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IBM: A Disaster in the Making

Russ Winter

Arne Alsin

IBM (IBM) is going to cost Berkshire Hathaway (BRK.A)(BRK.B) a lot more than the $1.3 billion of paper profit that has vanished since last Friday. With a cost basis near $170 per share, it's unlikely Warren Buffett can sell 68 million shares of IBM without driving the price below $170, but that's what he should do: Sell IBM.

The problem for IBM: Its operating model is built around selling on-premise computing - including so-called "private clouds" - but the $3.6 trillion IT industry is moving at an accelerating pace in an entirely different direction, to the public cloud, which is a low-margin utility model.

As Adrian Cockcroft, CTO of Netflix (NFLX) said, "There is zero revenue for traditional IT" in the public cloud. Users pay low variable expense (prices have been dropping from cheap to super-cheap) with no capex. Question: How can IBM compete with cheap "rented" computing power? Answer: It can't.

The public cloud is not an environment in which IBM can generate much profit because, as (CRM) CEO Marc Benioff said, "IBM needs to sell a box, and the cloud is not a box." IBM can't tell its customers to tap into a computing utility (the public cloud) on a pay-as-you-go basis. It needs customers to continue to buy expensive packages of hardware, services and software in order to support its high-margin operating model.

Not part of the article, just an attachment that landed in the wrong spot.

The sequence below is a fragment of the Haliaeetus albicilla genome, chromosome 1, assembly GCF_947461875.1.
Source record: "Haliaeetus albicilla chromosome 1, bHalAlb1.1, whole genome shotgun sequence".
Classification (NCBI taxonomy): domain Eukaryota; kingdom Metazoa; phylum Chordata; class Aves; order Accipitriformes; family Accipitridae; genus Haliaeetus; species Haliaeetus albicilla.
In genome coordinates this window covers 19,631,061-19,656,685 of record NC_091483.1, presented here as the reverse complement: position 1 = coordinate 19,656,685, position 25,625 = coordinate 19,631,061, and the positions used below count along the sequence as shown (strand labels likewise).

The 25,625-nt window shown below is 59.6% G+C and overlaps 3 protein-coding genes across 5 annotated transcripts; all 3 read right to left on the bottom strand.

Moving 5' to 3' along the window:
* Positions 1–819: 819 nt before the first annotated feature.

IBM has ceded the low-margin public cloud market to others, and has focused on the private cloud market. It's a strategy doomed to fail, and here's why: When you construct a private cloud, you give up everything that is wonderful and beautiful about the public cloud. Trading capex for low variable expense doesn't happen when you have a private cloud. You still have huge capital outlays when you build on premise. And there's waste involved in building a private cloud. Instead of paying only for what you use, private clouds are built for overcapacity (capacity is typically built to handle 15% above peak usage).

For a tiny fraction of the cost of a private cloud, users can tap into the public cloud by connecting to a cloud service host. In terms of user experience, comparing a private cloud to a public cloud is like comparing travel on a horse & buggy to a Ferrari. You're either tapping into limited on-premise computing power (whatever your capex budget can afford) or into the vast power of a centralized, shared infrastructure. Computing projects that used to take weeks are now completed in an hour or two on the public cloud, and at a fraction of the cost.

IBM's long-term prospects are troublesome

The move to the public cloud is already entrenched among smaller companies, and upmarket migration appears to be gaining traction. As venture capitalists will tell you, entrepreneurs and startups are all building their IT infrastructure in the public cloud. (There may be an exception, but I couldn't find one, even in companies with over $100 million in funding.) This suggests IBM's long-term prospects are particularly troublesome, as it will have to wean tomorrow's enterprise customers off of a low-expense utility model and onto the high-capex private cloud model.

People in the industry tell me at least half of Fortune 1000 companies are already experimenting with the public cloud. Further, most government agencies are looking hard at the public cloud as a way to save money. Companies and government agencies are generally testing new workloads at this point (as opposed to migrating existing operations), but others are moving much faster.